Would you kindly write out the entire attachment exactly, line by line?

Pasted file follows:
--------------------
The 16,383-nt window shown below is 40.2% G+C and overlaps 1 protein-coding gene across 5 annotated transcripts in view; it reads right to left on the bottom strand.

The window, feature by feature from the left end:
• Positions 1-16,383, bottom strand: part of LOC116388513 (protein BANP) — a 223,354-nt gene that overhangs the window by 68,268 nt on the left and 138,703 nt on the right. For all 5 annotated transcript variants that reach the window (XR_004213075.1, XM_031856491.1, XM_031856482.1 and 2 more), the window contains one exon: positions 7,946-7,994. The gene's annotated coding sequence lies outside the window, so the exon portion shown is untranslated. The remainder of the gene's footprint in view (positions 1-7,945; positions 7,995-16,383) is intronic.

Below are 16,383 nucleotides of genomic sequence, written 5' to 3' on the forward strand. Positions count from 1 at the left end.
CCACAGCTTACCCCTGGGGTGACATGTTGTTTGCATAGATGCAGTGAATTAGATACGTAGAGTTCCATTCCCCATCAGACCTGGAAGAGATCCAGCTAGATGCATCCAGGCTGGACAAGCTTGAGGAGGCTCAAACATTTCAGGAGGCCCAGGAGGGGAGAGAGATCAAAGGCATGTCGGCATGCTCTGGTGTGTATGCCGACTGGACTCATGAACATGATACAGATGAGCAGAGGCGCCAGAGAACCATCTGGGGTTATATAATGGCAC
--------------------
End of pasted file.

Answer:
The 16,383-nt window shown below is 40.2% G+C and overlaps 1 protein-coding gene across 5 annotated transcripts in view; it reads right to left on the bottom strand.

The window, feature by feature from the left end:
• Positions 1-16,383, bottom strand: part of LOC116388513 (protein BANP) — a 223,354-nt gene that overhangs the window by 68,268 nt on the left and 138,703 nt on the right. For all 5 annotated transcript variants that reach the window (XR_004213075.1, XM_031856491.1, XM_031856482.1 and 2 more), the window contains one exon: positions 7,946-7,994. The gene's annotated coding sequence lies outside the window, so the exon portion shown is untranslated. The remainder of the gene's footprint in view (positions 1-7,945; positions 7,995-16,383) is intronic.

Below are 16,383 nucleotides of genomic sequence, written 5' to 3' on the forward strand. Positions count from 1 at the left end.
CCACAGCTTACCCCTGGGGTGACATGTTGTTTGCATAGATGCAGTGAATTAGATACGTAGAGTTCCATTCCCCATCAGACCTGGAAGAGATCCAGCTAGATGCATCCAGGCTGGACAAGCTTGAGGAGGCTCAAACATTTCAGGAGGCCCAGGAGGGGAGAGAGATCAAAGGCATGTCGGCATGCTCTGGTGTGTATGCCGACTGGACTCATGAACATGATACAGATGAGCAGAGGCGCCAGAGAACCATCTGGGGTTATATAATGGCAC